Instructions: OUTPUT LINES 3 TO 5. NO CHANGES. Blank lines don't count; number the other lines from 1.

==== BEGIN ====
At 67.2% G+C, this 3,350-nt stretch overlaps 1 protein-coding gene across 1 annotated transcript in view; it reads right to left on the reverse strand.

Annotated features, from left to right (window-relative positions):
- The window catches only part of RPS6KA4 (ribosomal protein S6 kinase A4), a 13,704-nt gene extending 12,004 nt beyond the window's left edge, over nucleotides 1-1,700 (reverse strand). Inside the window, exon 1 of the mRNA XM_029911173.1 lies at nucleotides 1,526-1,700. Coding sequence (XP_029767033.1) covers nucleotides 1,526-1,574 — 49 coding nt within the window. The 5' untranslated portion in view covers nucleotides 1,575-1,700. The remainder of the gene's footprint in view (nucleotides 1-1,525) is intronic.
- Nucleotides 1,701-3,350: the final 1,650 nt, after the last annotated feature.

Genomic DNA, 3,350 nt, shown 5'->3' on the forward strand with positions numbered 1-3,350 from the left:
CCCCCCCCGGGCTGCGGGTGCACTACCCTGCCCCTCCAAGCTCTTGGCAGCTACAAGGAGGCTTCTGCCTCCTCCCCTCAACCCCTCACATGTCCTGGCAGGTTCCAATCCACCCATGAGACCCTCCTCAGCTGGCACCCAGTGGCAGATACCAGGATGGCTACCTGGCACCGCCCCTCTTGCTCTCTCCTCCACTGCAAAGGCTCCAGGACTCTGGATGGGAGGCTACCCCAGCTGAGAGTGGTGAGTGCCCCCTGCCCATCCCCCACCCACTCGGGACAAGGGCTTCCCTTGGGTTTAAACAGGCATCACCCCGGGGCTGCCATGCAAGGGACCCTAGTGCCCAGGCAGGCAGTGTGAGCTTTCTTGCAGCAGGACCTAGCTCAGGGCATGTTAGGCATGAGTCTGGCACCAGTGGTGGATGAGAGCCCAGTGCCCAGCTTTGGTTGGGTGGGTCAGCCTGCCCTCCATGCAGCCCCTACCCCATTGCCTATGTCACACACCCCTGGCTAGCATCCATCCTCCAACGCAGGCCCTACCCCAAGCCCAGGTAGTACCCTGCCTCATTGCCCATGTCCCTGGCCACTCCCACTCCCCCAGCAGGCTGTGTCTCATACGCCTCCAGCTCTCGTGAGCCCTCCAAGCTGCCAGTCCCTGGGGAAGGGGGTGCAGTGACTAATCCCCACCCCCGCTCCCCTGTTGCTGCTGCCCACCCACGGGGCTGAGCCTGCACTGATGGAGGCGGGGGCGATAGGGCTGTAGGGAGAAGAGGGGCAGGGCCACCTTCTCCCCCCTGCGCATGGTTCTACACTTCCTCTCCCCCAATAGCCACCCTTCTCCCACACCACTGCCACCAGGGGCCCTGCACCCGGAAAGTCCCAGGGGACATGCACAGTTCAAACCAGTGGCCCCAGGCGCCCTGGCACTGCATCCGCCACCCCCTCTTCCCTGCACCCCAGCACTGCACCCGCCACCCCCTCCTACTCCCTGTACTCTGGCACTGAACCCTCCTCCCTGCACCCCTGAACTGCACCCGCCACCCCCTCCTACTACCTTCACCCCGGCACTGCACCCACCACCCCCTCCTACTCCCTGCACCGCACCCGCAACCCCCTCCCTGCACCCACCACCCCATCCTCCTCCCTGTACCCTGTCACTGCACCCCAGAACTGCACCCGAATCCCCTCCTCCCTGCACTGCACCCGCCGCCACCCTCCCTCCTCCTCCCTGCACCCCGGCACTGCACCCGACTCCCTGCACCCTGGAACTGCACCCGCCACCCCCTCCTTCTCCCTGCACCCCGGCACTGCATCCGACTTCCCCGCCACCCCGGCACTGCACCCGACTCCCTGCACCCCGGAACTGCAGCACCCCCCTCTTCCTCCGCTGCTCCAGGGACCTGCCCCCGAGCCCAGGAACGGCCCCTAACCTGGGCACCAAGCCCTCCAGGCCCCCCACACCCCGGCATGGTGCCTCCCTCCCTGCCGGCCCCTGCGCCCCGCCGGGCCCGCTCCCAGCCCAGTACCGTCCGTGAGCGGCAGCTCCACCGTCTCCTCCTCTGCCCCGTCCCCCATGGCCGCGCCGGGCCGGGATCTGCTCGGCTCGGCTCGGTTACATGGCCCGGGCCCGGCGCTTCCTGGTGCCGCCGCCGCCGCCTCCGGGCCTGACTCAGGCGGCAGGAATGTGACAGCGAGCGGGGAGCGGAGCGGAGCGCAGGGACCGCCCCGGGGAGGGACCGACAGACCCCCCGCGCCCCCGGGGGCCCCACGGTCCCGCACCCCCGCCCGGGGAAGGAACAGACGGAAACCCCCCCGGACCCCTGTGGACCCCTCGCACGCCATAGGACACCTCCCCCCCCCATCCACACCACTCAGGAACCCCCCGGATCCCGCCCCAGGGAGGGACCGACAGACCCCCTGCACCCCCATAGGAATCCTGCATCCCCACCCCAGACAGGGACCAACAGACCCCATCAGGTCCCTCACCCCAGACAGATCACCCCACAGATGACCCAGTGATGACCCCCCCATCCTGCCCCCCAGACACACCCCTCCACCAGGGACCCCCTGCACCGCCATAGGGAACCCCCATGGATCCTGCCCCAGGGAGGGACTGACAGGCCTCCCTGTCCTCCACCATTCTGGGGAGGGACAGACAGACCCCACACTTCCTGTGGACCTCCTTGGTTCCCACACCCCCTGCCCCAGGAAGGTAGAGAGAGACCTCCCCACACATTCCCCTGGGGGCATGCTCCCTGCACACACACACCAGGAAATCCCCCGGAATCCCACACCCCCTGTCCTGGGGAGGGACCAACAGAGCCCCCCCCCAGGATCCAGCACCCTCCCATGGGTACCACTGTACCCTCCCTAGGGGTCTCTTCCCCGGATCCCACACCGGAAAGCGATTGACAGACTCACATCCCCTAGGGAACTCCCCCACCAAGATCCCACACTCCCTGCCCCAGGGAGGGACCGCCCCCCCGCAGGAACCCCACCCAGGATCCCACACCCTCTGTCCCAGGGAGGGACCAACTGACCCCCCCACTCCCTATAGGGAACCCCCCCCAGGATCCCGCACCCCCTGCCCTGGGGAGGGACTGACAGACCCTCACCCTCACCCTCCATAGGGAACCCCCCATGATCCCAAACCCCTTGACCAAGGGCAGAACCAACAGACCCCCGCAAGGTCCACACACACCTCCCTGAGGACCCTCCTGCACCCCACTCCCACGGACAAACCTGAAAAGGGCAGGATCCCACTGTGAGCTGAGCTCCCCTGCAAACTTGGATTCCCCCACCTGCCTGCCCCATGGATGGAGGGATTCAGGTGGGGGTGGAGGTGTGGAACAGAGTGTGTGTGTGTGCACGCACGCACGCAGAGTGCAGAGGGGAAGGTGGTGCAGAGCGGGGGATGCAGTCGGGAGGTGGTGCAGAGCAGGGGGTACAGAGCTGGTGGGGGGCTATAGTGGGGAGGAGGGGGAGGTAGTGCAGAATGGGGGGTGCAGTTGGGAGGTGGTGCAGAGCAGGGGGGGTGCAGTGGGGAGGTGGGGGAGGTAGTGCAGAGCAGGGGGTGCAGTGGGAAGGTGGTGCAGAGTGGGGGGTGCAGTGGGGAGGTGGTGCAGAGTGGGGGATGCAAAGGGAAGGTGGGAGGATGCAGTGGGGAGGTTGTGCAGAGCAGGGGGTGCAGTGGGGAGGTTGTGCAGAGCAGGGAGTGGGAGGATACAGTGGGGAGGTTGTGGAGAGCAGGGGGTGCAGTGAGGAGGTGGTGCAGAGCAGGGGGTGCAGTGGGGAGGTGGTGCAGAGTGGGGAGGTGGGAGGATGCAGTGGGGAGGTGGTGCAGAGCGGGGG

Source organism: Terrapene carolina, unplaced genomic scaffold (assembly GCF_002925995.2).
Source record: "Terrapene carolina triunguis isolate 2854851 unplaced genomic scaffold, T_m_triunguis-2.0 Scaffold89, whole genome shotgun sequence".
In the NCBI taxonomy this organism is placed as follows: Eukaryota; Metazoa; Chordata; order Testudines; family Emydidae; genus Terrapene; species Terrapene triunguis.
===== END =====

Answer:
- The window catches only part of RPS6KA4 (ribosomal protein S6 kinase A4), a 13,704-nt gene extending 12,004 nt beyond the window's left edge, over nucleotides 1-1,700 (reverse strand). Inside the window, exon 1 of the mRNA XM_029911173.1 lies at nucleotides 1,526-1,700. Coding sequence (XP_029767033.1) covers nucleotides 1,526-1,574 — 49 coding nt within the window. The 5' untranslated portion in view covers nucleotides 1,575-1,700. The remainder of the gene's footprint in view (nucleotides 1-1,525) is intronic.
- Nucleotides 1,701-3,350: the final 1,650 nt, after the last annotated feature.

Genomic DNA, 3,350 nt, shown 5'->3' on the forward strand with positions numbered 1-3,350 from the left: